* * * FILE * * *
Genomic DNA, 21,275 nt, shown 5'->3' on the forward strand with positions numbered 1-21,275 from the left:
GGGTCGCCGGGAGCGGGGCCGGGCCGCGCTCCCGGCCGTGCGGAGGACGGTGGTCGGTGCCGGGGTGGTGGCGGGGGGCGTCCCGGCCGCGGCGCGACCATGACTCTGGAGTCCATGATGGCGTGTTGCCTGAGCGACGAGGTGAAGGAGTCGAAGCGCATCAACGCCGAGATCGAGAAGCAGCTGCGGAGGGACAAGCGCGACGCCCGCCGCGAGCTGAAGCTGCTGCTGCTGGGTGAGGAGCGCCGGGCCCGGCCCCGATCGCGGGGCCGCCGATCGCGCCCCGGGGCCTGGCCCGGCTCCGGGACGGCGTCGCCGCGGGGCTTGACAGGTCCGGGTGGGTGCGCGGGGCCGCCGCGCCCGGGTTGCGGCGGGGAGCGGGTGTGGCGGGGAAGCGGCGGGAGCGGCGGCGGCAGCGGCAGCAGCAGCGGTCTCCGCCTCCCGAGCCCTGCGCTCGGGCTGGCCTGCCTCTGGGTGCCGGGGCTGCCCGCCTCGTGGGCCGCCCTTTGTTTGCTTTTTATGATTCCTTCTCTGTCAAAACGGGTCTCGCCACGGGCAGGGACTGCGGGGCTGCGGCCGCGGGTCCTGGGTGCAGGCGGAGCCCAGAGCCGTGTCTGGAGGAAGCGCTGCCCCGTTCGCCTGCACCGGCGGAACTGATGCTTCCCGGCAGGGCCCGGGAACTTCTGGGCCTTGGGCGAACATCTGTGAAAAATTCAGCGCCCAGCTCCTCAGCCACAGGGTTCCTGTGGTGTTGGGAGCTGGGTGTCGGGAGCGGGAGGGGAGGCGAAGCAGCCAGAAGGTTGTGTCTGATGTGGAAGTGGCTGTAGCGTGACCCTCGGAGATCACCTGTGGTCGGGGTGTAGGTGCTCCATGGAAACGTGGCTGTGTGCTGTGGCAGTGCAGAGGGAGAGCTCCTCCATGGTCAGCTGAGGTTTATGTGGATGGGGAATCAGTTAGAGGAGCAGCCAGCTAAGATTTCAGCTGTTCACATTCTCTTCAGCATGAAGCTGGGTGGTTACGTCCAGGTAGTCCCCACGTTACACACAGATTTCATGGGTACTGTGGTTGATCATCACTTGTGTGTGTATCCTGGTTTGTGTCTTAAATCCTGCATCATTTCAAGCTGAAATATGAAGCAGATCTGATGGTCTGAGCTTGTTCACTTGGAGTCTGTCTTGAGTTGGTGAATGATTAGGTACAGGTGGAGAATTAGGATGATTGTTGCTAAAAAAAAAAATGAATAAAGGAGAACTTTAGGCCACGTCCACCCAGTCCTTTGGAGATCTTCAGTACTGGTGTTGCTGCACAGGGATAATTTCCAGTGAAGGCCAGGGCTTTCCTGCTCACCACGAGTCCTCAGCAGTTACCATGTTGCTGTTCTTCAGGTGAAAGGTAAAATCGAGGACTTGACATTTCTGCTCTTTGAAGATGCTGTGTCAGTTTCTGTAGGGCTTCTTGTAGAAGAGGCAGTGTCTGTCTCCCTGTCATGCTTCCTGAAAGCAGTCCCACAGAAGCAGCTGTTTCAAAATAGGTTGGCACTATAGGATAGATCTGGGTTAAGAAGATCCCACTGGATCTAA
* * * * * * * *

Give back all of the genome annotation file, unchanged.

Genomic DNA, 21,275 nt, shown 5'->3' on the forward strand with positions numbered 1-21,275 from the left:
GGGTCGCCGGGAGCGGGGCCGGGCCGCGCTCCCGGCCGTGCGGAGGACGGTGGTCGGTGCCGGGGTGGTGGCGGGGGGCGTCCCGGCCGCGGCGCGACCATGACTCTGGAGTCCATGATGGCGTGTTGCCTGAGCGACGAGGTGAAGGAGTCGAAGCGCATCAACGCCGAGATCGAGAAGCAGCTGCGGAGGGACAAGCGCGACGCCCGCCGCGAGCTGAAGCTGCTGCTGCTGGGTGAGGAGCGCCGGGCCCGGCCCCGATCGCGGGGCCGCCGATCGCGCCCCGGGGCCTGGCCCGGCTCCGGGACGGCGTCGCCGCGGGGCTTGACAGGTCCGGGTGGGTGCGCGGGGCCGCCGCGCCCGGGTTGCGGCGGGGAGCGGGTGTGGCGGGGAAGCGGCGGGAGCGGCGGCGGCAGCGGCAGCAGCAGCGGTCTCCGCCTCCCGAGCCCTGCGCTCGGGCTGGCCTGCCTCTGGGTGCCGGGGCTGCCCGCCTCGTGGGCCGCCCTTTGTTTGCTTTTTATGATTCCTTCTCTGTCAAAACGGGTCTCGCCACGGGCAGGGACTGCGGGGCTGCGGCCGCGGGTCCTGGGTGCAGGCGGAGCCCAGAGCCGTGTCTGGAGGAAGCGCTGCCCCGTTCGCCTGCACCGGCGGAACTGATGCTTCCCGGCAGGGCCCGGGAACTTCTGGGCCTTGGGCGAACATCTGTGAAAAATTCAGCGCCCAGCTCCTCAGCCACAGGGTTCCTGTGGTGTTGGGAGCTGGGTGTCGGGAGCGGGAGGGGAGGCGAAGCAGCCAGAAGGTTGTGTCTGATGTGGAAGTGGCTGTAGCGTGACCCTCGGAGATCACCTGTGGTCGGGGTGTAGGTGCTCCATGGAAACGTGGCTGTGTGCTGTGGCAGTGCAGAGGGAGAGCTCCTCCATGGTCAGCTGAGGTTTATGTGGATGGGGAATCAGTTAGAGGAGCAGCCAGCTAAGATTTCAGCTGTTCACATTCTCTTCAGCATGAAGCTGGGTGGTTACGTCCAGGTAGTCCCCACGTTACACACAGATTTCATGGGTACTGTGGTTGATCATCACTTGTGTGTGTATCCTGGTTTGTGTCTTAAATCCTGCATCATTTCAAGCTGAAATATGAAGCAGATCTGATGGTCTGAGCTTGTTCACTTGGAGTCTGTCTTGAGTTGGTGAATGATTAGGTACAGGTGGAGAATTAGGATGATTGTTGCTAAAAAAAAAAATGAATAAAGGAGAACTTTAGGCCACGTCCACCCAGTCCTTTGGAGATCTTCAGTACTGGTGTTGCTGCACAGGGATAATTTCCAGTGAAGGCCAGGGCTTTCCTGCTCACCACGAGTCCTCAGCAGTTACCATGTTGCTGTTCTTCAGGTGAAAGGTAAAATCGAGGACTTGACATTTCTGCTCTTTGAAGATGCTGTGTCAGTTTCTGTAGGGCTTCTTGTAGAAGAGGCAGTGTCTGTCTCCCTGTCATGCTTCCTGAAAGCAGTCCCACAGAAGCAGCTGTTTCAAAATAGGTTGGCACTATAGGATAGATCTGGGTTAAGAAGATCCCACTGGATCTAA